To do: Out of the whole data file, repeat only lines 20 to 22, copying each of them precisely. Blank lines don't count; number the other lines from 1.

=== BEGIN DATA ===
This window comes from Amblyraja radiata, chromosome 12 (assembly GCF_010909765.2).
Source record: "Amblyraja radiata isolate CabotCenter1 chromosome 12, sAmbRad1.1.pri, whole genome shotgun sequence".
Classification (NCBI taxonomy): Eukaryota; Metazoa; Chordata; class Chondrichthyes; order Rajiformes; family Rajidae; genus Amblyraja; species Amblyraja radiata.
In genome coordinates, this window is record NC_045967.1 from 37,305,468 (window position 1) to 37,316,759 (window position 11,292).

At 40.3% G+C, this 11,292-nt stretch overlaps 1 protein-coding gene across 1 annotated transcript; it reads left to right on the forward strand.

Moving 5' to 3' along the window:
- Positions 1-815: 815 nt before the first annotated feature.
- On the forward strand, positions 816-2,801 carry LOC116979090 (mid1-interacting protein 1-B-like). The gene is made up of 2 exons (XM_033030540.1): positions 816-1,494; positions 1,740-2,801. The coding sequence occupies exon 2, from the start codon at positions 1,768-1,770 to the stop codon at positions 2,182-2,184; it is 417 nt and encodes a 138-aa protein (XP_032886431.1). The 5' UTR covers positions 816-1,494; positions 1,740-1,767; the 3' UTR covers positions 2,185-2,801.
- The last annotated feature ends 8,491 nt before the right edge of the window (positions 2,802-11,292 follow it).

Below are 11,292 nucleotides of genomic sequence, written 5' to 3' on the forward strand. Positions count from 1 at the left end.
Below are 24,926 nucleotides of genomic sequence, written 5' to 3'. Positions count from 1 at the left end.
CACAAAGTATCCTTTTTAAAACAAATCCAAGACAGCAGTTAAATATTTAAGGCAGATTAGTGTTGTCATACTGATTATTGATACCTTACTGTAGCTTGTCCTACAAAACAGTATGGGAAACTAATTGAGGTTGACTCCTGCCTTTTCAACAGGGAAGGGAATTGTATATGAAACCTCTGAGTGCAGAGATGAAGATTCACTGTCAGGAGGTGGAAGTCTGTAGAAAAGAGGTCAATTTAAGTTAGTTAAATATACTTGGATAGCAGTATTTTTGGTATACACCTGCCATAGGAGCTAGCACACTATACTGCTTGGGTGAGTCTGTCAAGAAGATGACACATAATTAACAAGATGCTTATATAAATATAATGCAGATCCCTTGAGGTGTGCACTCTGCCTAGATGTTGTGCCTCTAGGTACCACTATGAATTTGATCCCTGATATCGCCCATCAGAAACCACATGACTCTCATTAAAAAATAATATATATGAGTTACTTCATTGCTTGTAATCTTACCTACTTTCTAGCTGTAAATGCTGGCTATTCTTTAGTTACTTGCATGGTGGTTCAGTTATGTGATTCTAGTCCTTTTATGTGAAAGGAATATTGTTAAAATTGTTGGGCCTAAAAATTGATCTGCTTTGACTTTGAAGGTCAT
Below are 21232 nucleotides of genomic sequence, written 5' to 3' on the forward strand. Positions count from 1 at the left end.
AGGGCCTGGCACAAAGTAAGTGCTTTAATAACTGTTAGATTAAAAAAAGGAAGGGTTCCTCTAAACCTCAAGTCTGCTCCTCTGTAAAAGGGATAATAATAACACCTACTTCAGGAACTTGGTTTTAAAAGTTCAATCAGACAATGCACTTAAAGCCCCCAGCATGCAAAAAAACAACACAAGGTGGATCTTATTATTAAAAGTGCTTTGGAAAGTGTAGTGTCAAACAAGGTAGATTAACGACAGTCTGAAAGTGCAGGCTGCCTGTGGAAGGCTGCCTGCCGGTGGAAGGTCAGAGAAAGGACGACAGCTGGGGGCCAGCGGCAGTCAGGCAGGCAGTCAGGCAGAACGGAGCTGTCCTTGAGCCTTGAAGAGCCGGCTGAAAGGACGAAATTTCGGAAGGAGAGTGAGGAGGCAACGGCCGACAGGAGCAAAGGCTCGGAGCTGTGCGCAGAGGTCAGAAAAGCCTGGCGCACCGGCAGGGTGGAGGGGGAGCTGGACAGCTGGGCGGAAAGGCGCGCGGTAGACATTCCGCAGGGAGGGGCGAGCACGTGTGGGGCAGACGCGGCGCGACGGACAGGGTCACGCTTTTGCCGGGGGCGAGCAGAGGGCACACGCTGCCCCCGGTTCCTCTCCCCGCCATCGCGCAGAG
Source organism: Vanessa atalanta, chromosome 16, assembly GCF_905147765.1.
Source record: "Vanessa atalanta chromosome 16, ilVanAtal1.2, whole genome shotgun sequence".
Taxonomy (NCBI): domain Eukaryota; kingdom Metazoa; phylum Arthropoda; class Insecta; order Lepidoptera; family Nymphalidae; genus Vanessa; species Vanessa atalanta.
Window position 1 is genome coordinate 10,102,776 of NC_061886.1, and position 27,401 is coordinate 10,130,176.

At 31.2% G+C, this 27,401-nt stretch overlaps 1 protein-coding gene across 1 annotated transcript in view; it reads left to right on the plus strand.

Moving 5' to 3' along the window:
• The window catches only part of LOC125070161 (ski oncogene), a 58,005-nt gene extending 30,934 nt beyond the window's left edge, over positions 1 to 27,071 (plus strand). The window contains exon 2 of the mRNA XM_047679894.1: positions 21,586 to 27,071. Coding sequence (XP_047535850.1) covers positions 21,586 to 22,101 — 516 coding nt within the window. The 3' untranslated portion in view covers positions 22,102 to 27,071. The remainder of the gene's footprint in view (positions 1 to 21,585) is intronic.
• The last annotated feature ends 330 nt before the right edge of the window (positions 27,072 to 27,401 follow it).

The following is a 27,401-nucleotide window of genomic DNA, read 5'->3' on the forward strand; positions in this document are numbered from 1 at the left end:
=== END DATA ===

Moving 5' to 3' along the window:
• The window catches only part of LOC125070161 (ski oncogene), a 58,005-nt gene extending 30,934 nt beyond the window's left edge, over positions 1 to 27,071 (plus strand). The window contains exon 2 of the mRNA XM_047679894.1: positions 21,586 to 27,071. Coding sequence (XP_047535850.1) covers positions 21,586 to 22,101 — 516 coding nt within the window. The 3' untranslated portion in view covers positions 22,102 to 27,071. The remainder of the gene's footprint in view (positions 1 to 21,585) is intronic.
• The last annotated feature ends 330 nt before the right edge of the window (positions 27,072 to 27,401 follow it).